US-based TodayTix in cheap ticket plan to attract millennials
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US-based TodayTix in cheap ticket plan to attract millennials

Former Broadway producer Brian Fenty launched ticketing startup TodayTix with the goal of encouraging millennials to the theatre.

"It's hard to get young people to sink their teeth into theatre, it either feels expensive or inaccessible, movies, gigs and Netflix seem easier," the co-founder and chief executive of TodayTix says. "Ticketing companies are viewed as utility companies at best and a necessary evil at worst, we wanted to put a human face on it."

TodayTix CEO and co-founder Brian Fenty

TodayTix CEO and co-founder Brian Fenty

New York-based TodayTix aims to attract a new generation of theatre goers by selling affordable same-week or same day ‘rush’ tickets without having to turn up in person and wait in line.

It also operates electronic lottery systems offering tickets at a steeply discounted price with users who share the offer on social media typically getting an extra entry.

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TodayTix makes money through the commissions paid by productions and a flat $5 fee per ticket to customers.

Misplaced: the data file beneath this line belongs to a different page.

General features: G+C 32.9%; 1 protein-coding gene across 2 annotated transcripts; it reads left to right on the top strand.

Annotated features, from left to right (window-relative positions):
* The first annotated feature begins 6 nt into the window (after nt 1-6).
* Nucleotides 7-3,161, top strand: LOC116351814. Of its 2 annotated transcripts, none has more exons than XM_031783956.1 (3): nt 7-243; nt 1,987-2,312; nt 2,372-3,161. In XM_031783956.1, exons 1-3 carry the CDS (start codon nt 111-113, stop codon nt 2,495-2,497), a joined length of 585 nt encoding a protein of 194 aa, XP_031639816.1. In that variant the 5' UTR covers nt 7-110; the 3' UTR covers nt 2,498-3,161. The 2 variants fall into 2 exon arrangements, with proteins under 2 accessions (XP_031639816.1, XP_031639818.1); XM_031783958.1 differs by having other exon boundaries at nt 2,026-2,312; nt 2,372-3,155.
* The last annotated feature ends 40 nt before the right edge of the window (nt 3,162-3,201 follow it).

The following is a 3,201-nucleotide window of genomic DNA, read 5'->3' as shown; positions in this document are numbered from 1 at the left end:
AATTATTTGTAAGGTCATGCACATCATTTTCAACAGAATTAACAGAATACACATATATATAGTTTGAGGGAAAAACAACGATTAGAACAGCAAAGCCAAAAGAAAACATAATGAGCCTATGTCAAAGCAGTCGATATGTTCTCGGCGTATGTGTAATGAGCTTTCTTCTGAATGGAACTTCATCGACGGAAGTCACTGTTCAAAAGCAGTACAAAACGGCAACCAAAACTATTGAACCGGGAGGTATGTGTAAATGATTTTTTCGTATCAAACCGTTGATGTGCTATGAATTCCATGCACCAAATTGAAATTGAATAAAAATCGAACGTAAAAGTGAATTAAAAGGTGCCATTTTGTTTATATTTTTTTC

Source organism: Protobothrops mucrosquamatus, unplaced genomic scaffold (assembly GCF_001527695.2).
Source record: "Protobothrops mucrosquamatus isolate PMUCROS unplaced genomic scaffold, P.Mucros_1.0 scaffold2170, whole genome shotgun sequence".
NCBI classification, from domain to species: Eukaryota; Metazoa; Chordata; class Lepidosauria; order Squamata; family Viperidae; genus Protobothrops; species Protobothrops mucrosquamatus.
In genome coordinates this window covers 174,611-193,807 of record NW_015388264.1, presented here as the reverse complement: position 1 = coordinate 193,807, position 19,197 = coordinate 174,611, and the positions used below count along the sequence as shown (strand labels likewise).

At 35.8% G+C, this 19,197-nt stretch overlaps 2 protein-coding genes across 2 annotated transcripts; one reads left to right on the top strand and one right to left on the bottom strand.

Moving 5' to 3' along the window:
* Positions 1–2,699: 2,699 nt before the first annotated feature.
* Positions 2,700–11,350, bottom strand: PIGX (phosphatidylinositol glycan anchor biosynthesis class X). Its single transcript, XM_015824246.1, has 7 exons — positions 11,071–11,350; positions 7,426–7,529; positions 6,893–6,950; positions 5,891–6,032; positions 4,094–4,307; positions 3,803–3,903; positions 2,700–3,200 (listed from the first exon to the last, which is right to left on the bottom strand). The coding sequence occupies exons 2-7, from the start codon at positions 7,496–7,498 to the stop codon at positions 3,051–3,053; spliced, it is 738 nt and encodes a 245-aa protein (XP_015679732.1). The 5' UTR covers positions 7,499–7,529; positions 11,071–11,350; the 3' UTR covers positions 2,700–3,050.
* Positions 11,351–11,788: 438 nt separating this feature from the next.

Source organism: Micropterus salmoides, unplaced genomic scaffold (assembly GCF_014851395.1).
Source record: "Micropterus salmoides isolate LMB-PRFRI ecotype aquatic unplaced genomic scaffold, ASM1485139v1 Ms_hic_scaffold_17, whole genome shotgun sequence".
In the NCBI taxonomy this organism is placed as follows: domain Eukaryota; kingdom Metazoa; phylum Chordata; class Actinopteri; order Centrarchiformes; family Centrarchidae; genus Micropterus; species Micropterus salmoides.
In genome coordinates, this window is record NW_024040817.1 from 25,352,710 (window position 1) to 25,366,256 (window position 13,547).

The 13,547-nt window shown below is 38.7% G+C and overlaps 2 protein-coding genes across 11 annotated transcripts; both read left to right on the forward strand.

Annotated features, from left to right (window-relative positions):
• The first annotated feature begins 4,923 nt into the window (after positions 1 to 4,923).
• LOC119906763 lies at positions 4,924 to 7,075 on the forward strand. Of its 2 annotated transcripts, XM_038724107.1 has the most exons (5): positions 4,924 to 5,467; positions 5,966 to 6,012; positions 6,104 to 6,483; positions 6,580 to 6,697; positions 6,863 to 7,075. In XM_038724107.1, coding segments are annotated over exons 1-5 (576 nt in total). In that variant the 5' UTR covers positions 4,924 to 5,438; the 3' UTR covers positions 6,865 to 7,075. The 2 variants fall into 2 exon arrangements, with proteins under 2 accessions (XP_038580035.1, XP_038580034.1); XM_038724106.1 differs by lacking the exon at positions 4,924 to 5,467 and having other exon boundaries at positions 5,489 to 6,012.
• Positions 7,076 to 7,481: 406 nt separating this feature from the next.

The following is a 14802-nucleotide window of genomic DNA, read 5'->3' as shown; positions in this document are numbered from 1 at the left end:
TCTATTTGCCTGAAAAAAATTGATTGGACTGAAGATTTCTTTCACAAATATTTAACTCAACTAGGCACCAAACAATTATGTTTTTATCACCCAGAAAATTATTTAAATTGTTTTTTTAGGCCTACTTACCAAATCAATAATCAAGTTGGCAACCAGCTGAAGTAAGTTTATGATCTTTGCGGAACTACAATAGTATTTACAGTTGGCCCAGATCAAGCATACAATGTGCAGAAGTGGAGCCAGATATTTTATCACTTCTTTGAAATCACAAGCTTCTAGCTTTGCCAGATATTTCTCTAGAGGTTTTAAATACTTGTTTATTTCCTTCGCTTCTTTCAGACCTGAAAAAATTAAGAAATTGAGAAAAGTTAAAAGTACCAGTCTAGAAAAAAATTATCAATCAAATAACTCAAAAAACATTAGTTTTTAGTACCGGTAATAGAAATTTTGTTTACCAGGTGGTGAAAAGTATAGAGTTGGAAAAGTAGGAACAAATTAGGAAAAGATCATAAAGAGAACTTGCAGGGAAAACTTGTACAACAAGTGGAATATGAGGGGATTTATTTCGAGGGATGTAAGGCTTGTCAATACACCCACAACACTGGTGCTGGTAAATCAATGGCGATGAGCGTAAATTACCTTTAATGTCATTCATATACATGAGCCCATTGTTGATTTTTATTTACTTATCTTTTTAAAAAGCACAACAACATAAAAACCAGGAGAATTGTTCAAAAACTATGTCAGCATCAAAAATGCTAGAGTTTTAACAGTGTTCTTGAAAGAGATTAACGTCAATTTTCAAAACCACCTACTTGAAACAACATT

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It's a formula that seems to be working with the five-year-old startup selling more than $100 million worth of tickets last year to a user base which is two thirds millennials.

TodayTix had a soft launch in Melbourne six weeks ago offering $40 tickets to Harry Potter and the Cursed Child and it launches in Sydney on Thursday with rush tickets to the Opera on Sydney Harbour production of West Side Story.

Fenty says 250,000 people engaged with the startup's Harry Potter offer and TodayTix plans to invest "millions of dollars" in Australia establishing an office of six staff.

He says in contrast to Ticketmaster and Ticketek, TodayTix does not resell tickets and does not operate in the secondary ticketing market like Viagogo.

"I know in Australia there have been lots of issues in secondary markets, we don't believe in secondary markets, we don't believe in bots," he says. "We have been very vocal about that. The customer will never pay more than they would at the box office or at face value and often times it is 75 per cent less."

Cara is the small business editor for The Age and The Sydney Morning Herald based in Melbourne

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